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A World Wide Web site should be designed for customers, not for the company that owns it, a marketing executive says.

The Web is a powerful took to talk to customers and find out their needs, said Internet marketing consultant Jim Sterne, president of Target Marketing in Santa Barbara, Calif.

"The world has changed," he said. The Internet "is an incredibly inexpensive way to get information back and forth" to customers.

Mr. Sterne spoke at a session during the Independent Insurance Agents of America Inc.'s 103rd annual conference, recently held in Boston.

Properly structured, a Web site can provide information to customers while transacting many activities of an insurance agency, such as updating policies or filing claims. In addition, a good site can attract potential customers who already are familiar with your agency after seeing the Web site.

"The leads that come in over the Internet are much more valuable than those generated anywhere else," he said.

One great but often misused communication tool involving Web sites is e-mail. Too often e-mail messages left with a company are not answered or the answer is not helpful or is untimely, he said.

"If you don't answer your e-mail. . .it looks like you don't care about your customer," Mr. Sterne said. "The solution is to be attentive."

As an example of doing things the wrong way, he cited a Web site for an automaker that turned off the e-mail response feature after receiving numerous complaints about its cars. After a redesign of its Web site, the e-mail response link led nowhere, preventing the company's customers from communicating with it online.

A better policy is to implement a process for sorting and replying to all e-mail messages sent via the Internet, just like an agency has a way for replying to mail and phone messages. After all, these are people who have sought out your company and want more information, possibly leading to a sale, he said.

Another important feature is to personalize the e-mail responses. Sending a generic e-mail to everyone who contacts the agency does not have the impact of a personalized message. Even a computer-generated message should be personalized, giving the receiver the impression that a person is responding to them.

One good strategy is to route each e-mail to a person trained to respond on that topic. So, incoming messages can be sent to sales, customer relations or claims people, who can provide the appropriate responses. Another way is to provide different e-mail addresses on the agency's Web site for each department, allowing the customer to pick the department receiving the message.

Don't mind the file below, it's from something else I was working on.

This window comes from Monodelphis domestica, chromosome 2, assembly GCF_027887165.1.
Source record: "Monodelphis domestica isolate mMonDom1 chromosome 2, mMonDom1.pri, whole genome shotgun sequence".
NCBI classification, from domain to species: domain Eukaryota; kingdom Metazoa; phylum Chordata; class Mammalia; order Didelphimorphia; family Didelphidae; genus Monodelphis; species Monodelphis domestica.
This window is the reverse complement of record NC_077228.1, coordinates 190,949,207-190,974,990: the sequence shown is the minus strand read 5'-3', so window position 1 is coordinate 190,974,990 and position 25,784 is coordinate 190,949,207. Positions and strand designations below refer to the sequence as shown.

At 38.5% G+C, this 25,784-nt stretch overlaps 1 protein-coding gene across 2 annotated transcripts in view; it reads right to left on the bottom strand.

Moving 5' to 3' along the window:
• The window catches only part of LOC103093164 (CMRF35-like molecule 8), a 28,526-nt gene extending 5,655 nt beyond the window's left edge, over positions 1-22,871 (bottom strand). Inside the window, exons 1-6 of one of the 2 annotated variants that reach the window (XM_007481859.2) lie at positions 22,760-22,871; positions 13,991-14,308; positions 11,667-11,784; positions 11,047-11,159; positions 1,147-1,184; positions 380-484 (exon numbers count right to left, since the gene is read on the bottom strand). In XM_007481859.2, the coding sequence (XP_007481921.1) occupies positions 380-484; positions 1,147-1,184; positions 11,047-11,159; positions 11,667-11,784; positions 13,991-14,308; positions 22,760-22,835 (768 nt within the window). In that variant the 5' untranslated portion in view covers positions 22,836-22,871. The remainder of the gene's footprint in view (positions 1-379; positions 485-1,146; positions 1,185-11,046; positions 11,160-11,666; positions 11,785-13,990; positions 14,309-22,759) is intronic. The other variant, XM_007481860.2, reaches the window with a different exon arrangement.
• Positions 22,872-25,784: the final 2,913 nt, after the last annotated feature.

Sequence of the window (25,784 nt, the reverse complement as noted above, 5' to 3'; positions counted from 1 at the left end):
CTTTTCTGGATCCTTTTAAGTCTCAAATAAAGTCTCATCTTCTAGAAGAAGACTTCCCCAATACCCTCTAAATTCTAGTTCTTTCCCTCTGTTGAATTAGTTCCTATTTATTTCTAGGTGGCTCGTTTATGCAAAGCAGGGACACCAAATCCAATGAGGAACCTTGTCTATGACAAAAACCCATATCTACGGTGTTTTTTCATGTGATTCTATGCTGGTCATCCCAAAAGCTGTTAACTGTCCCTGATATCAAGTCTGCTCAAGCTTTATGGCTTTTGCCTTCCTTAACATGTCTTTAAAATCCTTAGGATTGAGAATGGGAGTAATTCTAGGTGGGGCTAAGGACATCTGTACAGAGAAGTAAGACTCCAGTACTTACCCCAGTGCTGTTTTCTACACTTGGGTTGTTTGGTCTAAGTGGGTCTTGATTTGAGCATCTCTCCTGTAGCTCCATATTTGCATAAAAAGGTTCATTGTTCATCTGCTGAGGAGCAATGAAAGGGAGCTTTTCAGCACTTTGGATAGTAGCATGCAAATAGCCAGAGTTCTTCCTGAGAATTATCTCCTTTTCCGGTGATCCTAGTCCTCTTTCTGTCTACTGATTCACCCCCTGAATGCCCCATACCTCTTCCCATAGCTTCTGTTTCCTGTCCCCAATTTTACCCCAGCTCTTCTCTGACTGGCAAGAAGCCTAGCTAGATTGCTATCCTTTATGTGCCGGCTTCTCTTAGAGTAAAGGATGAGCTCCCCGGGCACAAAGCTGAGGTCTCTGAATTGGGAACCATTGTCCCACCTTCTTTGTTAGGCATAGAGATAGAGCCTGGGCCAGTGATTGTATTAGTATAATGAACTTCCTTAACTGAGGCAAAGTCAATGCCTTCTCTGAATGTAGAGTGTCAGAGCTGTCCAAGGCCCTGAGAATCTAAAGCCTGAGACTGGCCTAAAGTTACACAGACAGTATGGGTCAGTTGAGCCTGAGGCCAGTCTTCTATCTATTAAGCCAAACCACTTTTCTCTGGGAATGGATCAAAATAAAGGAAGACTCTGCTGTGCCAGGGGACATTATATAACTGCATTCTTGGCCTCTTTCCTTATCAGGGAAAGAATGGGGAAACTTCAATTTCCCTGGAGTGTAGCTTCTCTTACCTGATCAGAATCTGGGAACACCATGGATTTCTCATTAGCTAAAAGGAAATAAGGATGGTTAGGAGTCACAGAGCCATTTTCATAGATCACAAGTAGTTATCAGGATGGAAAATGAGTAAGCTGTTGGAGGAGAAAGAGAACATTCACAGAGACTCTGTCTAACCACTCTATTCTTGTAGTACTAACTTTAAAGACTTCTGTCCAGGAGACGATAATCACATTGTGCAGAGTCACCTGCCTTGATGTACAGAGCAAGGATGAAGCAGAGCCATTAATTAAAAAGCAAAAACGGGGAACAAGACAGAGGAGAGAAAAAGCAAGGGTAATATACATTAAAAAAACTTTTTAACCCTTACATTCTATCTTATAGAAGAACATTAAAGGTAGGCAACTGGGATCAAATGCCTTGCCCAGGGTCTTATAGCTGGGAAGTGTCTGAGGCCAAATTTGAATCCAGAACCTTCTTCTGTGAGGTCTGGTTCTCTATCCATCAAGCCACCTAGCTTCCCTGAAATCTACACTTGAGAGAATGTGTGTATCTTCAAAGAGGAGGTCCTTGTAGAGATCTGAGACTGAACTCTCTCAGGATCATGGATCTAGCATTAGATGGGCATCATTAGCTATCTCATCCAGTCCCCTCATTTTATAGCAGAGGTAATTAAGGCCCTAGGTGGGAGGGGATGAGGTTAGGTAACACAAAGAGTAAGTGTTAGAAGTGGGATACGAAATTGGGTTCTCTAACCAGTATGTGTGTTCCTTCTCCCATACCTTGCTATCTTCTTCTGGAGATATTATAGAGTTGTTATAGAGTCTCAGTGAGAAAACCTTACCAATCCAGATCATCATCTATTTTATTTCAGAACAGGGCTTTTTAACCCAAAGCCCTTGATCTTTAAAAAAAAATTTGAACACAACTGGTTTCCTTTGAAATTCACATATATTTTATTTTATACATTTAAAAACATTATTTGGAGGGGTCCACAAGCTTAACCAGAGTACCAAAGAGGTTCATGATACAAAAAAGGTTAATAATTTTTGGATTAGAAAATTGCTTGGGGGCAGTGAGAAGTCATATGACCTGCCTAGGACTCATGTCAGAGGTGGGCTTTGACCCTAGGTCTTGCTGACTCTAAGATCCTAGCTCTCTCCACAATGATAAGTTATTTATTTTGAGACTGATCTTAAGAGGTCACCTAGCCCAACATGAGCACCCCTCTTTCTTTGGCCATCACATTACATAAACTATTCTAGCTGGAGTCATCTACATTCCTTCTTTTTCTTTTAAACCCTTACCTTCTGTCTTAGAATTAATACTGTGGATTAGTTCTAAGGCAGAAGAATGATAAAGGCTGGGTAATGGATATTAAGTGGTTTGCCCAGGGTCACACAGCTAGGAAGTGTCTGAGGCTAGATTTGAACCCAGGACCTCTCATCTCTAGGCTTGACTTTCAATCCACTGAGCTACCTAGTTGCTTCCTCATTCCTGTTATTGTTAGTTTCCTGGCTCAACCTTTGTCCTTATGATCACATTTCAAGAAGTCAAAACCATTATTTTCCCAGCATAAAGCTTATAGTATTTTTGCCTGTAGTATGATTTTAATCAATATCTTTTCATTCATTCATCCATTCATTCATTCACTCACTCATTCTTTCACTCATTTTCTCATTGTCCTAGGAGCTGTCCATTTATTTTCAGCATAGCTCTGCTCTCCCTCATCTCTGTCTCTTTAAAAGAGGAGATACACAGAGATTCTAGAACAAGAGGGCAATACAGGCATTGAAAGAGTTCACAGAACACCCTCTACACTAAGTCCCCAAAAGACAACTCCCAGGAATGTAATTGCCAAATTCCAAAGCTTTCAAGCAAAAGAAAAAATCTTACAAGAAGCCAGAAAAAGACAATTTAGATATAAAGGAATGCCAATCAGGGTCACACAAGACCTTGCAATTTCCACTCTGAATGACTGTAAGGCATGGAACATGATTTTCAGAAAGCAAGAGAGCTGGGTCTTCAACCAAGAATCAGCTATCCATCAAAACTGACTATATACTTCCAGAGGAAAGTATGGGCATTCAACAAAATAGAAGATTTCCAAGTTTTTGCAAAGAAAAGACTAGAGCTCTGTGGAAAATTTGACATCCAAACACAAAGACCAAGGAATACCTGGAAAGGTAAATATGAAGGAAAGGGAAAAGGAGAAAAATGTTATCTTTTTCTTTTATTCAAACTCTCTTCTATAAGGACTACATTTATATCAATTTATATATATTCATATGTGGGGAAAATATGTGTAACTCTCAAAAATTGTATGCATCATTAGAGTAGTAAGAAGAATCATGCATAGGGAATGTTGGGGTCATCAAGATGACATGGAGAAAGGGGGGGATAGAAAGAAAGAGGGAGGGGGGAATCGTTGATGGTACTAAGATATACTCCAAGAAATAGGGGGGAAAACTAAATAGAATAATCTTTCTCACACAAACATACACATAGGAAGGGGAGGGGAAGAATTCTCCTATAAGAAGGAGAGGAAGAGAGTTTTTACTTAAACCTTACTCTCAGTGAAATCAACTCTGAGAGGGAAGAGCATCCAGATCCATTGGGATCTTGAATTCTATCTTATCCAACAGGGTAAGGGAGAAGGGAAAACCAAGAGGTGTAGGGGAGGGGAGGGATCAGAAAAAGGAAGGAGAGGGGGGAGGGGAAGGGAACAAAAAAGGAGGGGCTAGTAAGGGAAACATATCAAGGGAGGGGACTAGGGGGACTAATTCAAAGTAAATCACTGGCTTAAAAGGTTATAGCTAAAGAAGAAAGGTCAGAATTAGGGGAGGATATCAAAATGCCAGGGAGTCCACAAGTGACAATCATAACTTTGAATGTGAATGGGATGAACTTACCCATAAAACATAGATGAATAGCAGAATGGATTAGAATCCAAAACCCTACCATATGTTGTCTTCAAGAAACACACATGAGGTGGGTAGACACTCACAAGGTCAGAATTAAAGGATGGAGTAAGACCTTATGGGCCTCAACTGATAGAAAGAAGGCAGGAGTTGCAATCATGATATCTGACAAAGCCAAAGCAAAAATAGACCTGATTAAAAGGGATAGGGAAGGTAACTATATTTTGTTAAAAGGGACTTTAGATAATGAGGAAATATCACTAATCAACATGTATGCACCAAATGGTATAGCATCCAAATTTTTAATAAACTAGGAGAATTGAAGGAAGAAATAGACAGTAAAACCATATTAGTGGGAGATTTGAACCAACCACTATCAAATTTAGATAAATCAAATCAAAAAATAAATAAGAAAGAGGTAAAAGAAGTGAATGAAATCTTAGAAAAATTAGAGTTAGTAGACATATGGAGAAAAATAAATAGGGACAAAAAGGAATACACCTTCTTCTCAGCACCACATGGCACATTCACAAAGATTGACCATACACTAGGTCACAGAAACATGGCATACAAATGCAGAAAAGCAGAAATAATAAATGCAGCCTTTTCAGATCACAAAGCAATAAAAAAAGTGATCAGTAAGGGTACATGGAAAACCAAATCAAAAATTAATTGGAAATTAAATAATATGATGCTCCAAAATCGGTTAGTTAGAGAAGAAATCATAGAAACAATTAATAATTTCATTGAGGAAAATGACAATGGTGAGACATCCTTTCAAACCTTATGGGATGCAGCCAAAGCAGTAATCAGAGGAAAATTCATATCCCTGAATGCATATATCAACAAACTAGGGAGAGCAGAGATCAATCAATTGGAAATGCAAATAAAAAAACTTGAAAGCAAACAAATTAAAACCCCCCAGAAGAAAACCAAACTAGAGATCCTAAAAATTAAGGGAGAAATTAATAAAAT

Also, incoming e-mails should be saved and tracked, as they contain a wealth of information on what the customers are saying and what questions they frequently ask.

Mr. Sterne also recommends that a Web site provide visitors with as much information as possible. An agency's site can include more than just information on the agency. It should also educate the visitor on topics of interest to them. The goal, he said, should be including enough information so that every visitor finds something he needs. If properly done, it could save money by reducing phone calls to the agency.

"Every time someone comes to your Web site and gets their questions answered, it's one less phone call," he said. "You save money, but more importantly, they are happy," he added.

But the urge to put huge amounts of information on the Web site must be tempered with the need for a site where the information is easily accessible and the costs within budget. Each agency must balance the costs and benefits itself for its Web site, he said.

Although the Internet creates enormous amounts of non-personal communication, it puts a premium on personal contact, he said. For example, if a customer wants to update a policy through the Web site, the agency can instantly recall the old policy, the last changes made and make recommendations on other changes the customer didn't think of. This type of personal service will allow one agency to stand out from others in the fight for customers, he said.

Another great way of receiving customer feedback is by creating a discussion area on the Web site. People like to talk on Web sites, Mr. Sterne said, and they could be talking about you. So, plug into this conversation and monitor what's said. This could provide valuable insight into what people are thinking and could lead to changes in the Web site addressing the frequently asked questions and topics under discussion.